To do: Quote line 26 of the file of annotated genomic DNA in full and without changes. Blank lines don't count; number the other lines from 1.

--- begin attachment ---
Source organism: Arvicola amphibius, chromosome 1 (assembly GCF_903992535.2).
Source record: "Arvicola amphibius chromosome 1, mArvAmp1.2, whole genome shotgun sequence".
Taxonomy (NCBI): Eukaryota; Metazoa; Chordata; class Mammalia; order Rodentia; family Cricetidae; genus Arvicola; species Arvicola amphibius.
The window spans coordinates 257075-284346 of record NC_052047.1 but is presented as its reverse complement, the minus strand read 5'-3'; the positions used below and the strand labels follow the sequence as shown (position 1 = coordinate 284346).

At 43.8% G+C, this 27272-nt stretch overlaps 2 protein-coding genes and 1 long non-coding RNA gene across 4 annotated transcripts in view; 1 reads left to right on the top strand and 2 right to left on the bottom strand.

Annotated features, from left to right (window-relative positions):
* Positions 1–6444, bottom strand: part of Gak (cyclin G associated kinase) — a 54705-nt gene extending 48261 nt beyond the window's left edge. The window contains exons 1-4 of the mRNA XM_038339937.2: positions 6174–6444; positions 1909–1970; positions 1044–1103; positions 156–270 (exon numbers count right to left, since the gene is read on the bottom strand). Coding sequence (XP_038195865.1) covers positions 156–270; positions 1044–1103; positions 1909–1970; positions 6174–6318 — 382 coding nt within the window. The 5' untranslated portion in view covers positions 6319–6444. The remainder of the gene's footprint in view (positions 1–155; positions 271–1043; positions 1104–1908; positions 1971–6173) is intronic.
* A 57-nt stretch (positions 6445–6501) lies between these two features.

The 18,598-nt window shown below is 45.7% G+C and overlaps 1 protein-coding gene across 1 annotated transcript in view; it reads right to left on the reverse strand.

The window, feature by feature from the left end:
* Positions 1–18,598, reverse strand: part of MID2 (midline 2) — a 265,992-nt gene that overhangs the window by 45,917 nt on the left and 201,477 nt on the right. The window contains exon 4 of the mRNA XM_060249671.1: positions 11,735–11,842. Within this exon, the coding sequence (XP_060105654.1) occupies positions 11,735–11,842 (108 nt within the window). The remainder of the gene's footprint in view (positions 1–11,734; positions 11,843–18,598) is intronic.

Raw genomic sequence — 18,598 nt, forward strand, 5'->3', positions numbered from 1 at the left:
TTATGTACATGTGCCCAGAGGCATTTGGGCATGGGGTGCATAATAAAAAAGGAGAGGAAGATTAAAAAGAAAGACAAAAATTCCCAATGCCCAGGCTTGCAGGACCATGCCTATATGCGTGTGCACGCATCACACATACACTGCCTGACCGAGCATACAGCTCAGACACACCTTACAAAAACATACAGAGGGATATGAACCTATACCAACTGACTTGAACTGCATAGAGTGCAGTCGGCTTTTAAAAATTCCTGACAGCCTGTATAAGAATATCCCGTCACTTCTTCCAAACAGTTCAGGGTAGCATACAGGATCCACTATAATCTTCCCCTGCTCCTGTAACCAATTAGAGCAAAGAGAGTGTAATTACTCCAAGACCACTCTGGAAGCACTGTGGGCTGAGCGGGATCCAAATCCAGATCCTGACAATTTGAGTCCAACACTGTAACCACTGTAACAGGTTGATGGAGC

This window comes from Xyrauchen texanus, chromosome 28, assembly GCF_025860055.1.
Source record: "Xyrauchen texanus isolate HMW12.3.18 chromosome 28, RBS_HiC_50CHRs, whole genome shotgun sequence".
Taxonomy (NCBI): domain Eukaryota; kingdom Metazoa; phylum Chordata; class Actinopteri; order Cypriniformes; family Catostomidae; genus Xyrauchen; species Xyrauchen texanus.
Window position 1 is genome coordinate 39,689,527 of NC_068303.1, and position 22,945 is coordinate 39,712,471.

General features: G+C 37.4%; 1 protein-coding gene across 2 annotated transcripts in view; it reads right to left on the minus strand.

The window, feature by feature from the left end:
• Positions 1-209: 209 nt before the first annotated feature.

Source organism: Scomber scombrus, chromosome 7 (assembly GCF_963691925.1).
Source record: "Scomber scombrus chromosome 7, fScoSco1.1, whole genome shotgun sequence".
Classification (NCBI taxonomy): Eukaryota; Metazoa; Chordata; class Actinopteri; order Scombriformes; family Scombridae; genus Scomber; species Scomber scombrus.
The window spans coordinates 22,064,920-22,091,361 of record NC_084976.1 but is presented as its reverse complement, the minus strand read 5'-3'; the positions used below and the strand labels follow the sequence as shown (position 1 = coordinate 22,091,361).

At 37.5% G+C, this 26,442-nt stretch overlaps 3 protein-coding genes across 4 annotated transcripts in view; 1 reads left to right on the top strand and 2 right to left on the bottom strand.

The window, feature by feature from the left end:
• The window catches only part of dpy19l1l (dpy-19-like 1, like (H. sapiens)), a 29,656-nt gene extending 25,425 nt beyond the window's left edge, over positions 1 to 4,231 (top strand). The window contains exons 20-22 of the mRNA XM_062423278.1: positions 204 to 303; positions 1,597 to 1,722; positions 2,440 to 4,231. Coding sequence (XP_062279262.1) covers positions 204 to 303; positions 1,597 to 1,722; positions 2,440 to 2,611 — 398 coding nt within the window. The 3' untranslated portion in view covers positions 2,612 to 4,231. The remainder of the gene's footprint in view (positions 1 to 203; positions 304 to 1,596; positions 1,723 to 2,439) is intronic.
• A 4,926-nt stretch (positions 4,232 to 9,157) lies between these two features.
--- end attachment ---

The window, feature by feature from the left end: